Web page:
It’s no real surprise that the popularity of ‘mindful screaming’ seems to be on the up. The pandemic saw the global prevalence of anxiety and depression increase by 25 per cent, and our collective mental wellbeing is only getting worse with additional stressors such as the cost of living crisis and climate breakdown. With therapy inaccessible to many – due to long NHS wait lists and the sheer cost of going private – it makes sense that people are looking for more unorthodox ways of venting their feelings. Just look at the popularity of ‘rage rooms’, where you can smash up random items in a secure space: since the first one opened in Nottinghamshire in 2016, others have popped up across the country – from Newcastle to Birmingham to Manchester.
Interestingly, women seem to be particularly drawn to this kind of expressive, physical therapy – The Guardian recently published an article (which subsequently went viral) about groups of women who meet up to scream across the world, from Australia to The Netherlands. It makes sense: many of us have been told, at one point or another, that we’re “too much” or that we’re “crazy” for expressing any kind of negative emotion. At the same time, we’re expected to do a disproportionate amount of emotional labour, and often find ourselves smoothing over thorny situations and regulating the feelings of others. It’s exhausting. “As women we so often repress our anger, believing it to be necessary for our survival, but what we really need is to release it,” Selina says. “We deserve that. Repressing anger is toxic for your mind and soul, especially when it’s about an injustice you’ve faced.”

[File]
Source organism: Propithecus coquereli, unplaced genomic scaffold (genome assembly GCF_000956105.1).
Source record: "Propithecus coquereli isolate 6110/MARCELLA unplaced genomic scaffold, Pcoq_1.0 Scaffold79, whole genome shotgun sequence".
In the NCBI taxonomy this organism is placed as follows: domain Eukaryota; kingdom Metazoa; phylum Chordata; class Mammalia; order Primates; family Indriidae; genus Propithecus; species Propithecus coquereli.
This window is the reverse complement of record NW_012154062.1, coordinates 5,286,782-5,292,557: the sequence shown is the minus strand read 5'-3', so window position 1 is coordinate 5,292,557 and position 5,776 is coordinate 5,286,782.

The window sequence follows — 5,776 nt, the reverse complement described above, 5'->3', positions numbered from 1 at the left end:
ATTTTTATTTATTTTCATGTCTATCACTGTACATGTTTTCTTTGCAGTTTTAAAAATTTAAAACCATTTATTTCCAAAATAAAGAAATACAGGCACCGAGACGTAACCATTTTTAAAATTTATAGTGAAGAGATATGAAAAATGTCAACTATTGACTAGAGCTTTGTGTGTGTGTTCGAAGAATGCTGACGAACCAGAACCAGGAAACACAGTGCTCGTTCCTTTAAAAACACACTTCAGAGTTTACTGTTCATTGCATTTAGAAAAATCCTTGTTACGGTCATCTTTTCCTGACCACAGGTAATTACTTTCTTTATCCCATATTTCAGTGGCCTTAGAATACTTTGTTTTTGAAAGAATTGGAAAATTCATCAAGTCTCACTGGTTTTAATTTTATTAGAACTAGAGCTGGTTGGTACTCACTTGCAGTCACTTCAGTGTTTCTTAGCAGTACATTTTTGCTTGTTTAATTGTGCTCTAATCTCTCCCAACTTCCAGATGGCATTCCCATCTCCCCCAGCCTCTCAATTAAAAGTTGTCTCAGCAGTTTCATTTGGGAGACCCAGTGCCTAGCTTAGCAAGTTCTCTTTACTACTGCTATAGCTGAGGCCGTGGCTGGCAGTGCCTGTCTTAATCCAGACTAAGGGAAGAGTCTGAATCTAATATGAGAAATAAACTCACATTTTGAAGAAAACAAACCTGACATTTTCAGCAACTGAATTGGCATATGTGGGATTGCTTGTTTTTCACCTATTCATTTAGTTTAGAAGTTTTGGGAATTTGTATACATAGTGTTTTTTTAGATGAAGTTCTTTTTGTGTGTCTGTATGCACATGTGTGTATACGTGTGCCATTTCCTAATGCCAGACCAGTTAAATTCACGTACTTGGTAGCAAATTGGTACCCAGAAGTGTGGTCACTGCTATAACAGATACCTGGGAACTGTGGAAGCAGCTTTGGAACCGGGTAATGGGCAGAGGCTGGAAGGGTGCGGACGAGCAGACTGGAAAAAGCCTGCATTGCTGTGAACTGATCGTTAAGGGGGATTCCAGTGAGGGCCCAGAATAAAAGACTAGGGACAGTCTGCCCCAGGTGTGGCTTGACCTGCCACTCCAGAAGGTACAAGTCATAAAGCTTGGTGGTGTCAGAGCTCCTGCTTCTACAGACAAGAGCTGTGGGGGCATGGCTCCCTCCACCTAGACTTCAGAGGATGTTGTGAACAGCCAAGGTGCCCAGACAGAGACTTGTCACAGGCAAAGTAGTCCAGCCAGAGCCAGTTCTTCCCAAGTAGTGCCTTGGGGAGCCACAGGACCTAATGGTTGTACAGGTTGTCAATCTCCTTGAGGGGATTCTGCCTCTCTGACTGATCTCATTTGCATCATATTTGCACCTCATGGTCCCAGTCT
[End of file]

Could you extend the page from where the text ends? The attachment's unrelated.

The bottom line is: screaming won’t solve all your problems and can never replace therapy with a professional – as Dr Semmens-Wheeler puts it, “screaming to access repressed emotions might be like using a sledgehammer to crack a nut, when it might be best to carefully prise it open and compassionately explore what’s inside.” This is indisputable – but at the same time, it’s worth acknowledging that therapy is inaccessible for many, and screaming is an easy way of getting to grips with some of your emotions. So while it’s doubtful a screaming session will work miracles for your mental health, it’s evident that it can help clear your mind – akin to a good cry or belly-laughing with your best friends. At the end of the day, it’s free, it harms no one, and can make you feel a bit better – so, provided you just don’t do it while waiting in line for your morning latte from Pret, it’s worth a shot.
*Name has been changed